Almost always! Because it's fun! I mean, it can be. If appliance repair isn't your idea of weekend entertainment, it may still be worth a try. Thanks to my need for a hobby, my appliances last even longer than expected. It's simple: I refuse to give up on things that cost me a lot of money.
Of course, there are times when a repair is beyond my skill level. I've learned when to throw in the towel, or call the appliance repair person, as the case may be.
How do you know when you should go the DIY route for a large appliance that's no longer under warranty? Ask yourself these simple questions.
1. What are the chances you can actually do this?
No matter how much I'd love to knit a baby blanket, it would end in me stabbing a wall in frustration with the needles. Some repairs are easy, but it's really important that you know your limits. Have you ever started fixing, say, a toaster, only to find a heap of pieces on your kitchen table?
2. How soon are you planning on replacing it anyway?
If you're not planning to remodel any time soon and you aren't ready to spend the money on new appliances, you'll want to try to hang on to what you have. If you're thinking you'll replace the appliance within the next few months, anyway, it might be time.
3. How much money could you save?
How much do service calls cost in your area? In my case, it would cost about $100 to have someone come look, then tell me they couldn't fix it because the parts were discontinued. For the recent washer repair, parts totaled $133. Worth the risk, in my opinion.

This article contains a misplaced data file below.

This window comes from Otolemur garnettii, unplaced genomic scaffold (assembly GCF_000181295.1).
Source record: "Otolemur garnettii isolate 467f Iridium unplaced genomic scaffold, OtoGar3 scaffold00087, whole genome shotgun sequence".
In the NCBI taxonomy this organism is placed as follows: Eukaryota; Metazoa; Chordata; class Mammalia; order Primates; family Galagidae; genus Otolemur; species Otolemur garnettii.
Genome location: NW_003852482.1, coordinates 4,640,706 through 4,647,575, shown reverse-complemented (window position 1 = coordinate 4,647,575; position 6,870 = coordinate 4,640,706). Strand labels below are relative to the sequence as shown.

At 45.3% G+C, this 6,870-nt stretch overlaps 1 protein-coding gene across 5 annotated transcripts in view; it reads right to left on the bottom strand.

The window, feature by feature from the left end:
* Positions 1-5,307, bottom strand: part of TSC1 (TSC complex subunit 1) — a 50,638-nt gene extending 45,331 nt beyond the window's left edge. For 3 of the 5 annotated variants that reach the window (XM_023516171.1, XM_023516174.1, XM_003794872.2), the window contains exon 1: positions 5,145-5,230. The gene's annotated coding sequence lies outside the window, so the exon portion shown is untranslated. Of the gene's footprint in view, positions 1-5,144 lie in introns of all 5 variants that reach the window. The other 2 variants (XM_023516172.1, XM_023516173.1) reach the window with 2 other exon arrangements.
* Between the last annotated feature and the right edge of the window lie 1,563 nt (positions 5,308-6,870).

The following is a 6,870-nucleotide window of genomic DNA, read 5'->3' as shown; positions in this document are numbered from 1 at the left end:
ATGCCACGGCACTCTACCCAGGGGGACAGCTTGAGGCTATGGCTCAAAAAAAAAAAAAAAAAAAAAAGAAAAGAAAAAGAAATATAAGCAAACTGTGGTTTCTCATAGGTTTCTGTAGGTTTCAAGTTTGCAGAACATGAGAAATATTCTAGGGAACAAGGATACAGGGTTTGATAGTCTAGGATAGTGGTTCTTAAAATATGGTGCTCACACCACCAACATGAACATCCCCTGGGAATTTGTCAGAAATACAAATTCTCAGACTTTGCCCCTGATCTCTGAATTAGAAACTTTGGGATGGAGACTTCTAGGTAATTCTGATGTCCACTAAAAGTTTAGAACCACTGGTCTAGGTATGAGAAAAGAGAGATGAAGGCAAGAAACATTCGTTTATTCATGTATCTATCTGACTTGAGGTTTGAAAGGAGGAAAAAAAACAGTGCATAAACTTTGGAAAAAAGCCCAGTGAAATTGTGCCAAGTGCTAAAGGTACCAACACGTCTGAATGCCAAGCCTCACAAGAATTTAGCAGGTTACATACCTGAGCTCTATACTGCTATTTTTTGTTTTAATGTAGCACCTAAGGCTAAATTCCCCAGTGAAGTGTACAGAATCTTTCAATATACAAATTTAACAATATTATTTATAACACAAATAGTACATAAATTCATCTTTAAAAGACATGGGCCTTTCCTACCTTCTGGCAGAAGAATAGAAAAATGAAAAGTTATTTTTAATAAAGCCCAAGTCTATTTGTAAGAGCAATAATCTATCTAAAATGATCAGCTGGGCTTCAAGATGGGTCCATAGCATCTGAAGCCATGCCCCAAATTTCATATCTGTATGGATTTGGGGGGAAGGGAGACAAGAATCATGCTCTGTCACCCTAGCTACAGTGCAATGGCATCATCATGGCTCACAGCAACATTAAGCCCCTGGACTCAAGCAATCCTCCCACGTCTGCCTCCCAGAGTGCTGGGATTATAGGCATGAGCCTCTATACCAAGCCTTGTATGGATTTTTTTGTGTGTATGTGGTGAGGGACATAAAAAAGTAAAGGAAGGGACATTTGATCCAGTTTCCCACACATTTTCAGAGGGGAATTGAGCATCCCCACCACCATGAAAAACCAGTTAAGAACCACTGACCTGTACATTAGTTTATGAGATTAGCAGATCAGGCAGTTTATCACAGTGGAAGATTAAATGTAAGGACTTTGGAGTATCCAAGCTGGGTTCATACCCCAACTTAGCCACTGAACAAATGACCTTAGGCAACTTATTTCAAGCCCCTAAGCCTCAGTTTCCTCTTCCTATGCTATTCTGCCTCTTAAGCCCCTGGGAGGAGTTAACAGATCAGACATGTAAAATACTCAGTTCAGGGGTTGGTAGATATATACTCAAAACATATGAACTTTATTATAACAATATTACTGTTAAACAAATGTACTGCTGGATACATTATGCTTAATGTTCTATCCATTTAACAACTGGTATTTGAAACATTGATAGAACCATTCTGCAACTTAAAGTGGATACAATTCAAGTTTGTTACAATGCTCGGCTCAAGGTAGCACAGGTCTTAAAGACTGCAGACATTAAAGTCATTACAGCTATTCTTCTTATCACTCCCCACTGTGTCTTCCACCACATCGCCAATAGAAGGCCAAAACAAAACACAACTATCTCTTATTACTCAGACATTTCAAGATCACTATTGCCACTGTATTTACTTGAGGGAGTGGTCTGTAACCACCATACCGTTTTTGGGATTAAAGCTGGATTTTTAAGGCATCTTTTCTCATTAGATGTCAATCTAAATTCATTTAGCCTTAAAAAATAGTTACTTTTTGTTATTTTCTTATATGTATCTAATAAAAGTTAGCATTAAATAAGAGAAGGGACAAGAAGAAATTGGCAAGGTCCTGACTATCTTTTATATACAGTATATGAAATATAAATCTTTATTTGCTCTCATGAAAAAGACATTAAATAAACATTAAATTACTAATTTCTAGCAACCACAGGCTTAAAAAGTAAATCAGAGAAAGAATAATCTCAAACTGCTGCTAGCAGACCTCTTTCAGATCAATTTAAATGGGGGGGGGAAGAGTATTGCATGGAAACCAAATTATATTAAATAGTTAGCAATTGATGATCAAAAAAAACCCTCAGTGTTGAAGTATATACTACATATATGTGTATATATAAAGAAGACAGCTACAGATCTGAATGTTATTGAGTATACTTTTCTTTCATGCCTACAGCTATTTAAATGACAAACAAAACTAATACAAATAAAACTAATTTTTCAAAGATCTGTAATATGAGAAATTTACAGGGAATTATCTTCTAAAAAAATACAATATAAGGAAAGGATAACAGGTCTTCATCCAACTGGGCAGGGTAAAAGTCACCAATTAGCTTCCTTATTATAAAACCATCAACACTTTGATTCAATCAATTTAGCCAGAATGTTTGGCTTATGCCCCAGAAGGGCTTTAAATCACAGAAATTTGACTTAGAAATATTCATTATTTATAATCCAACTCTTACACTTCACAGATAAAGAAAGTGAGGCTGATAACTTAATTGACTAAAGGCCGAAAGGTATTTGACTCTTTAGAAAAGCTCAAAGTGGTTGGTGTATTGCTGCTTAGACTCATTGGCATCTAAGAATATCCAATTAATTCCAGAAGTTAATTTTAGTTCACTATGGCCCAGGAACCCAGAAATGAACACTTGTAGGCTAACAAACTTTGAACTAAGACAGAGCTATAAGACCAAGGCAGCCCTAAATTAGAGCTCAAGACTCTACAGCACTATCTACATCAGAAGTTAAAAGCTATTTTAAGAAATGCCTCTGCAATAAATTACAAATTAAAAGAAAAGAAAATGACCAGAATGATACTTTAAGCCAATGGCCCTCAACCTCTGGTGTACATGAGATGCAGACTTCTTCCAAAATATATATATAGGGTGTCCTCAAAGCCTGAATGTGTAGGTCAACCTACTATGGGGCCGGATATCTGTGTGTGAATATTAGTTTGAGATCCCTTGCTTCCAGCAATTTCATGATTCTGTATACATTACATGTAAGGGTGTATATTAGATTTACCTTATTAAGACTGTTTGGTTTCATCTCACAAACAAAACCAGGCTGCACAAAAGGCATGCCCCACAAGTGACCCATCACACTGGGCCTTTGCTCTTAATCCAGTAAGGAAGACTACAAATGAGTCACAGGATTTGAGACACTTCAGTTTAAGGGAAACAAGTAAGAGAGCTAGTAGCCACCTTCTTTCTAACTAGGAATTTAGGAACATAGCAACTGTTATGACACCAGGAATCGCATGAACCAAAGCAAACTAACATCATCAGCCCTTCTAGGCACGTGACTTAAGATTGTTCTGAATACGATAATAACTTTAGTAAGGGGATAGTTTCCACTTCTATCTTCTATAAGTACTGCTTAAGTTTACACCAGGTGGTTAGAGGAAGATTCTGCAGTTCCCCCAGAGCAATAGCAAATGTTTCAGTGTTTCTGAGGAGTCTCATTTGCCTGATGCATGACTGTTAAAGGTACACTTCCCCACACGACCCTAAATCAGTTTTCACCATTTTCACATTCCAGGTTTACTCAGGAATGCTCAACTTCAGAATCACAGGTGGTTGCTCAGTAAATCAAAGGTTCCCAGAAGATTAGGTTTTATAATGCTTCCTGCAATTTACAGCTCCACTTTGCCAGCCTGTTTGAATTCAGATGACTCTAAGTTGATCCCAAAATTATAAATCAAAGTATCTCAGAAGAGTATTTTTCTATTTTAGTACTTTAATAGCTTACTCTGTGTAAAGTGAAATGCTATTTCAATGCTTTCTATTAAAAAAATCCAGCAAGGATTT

4. Is it dangerous?
If a repair involves wires, things can get a little dicey. I feel comfortable because I've done some very minor electrical work (rebuilding a lamp, replacing a circuit breaker fuse) and I know the rules. Please don't do anything without taking every precaution to stay safe. When in doubt, turn off all the electricity in the house. And if you aren't into flooding, get yourself a water key and turn the water off at the street before you dismantle anything.
5. How bad do you want it?
Some people run marathons. I'm hella impressed by said people, but I have absolutely no desire to run unless I'm in danger. My adrenaline rushes come from fixing things and not paying someone else to do it. Appliance repair takes patience — especially when you have no idea what you're doing. Some people enjoy it and plenty of people don't. How much are you willing to suffer to win?
Once You Decide to Go the DIY Route
You're gonna give it a go? Congrats! The first thing I do is call the company that made the thing. I've been on the phone with Kenmore, Maytag, GE, and a host of other appliance makers. They might not be able to tell you how to fix it, but at the very least, you'll have a pleasant conversation and maybe learn something new. Make that call before you do anything, especially if your appliance has been discontinued, because the makers may have some insight.
Then, take to the Internet. One of my favorite sites is Part Select. After you enter the model number of your busted appliance, you'll get choices. You'll see lists of parts, potential issues and what replacement parts might fix them, and popular parts that other people needed for the same model. (Note: This is not a commercial for PartSelect.com, but they're awesome and I need to share.)
Next stop? YouTube, where you'll find tons of videos made by wonderful people who want you to win. Steve from Part Select is a favorite of mine. (Once again, I swear this is not an ad for the site.) His voice is soothing and he's kind and smart. My dad died a few years ago and I miss him every day. Steve reminds me of Dad, which makes me cry but also gives me the confidence to soldier on. Also, I cuss less when Steve is talking, because I can imagine my dad being "not mad, but just very disappointed" in me for cussing in front of my kids
Think you aren't handy? You may be surprised. And if you fail? You're just back at square one.
Have you ever gone the DIY route with a large appliance? How did it go?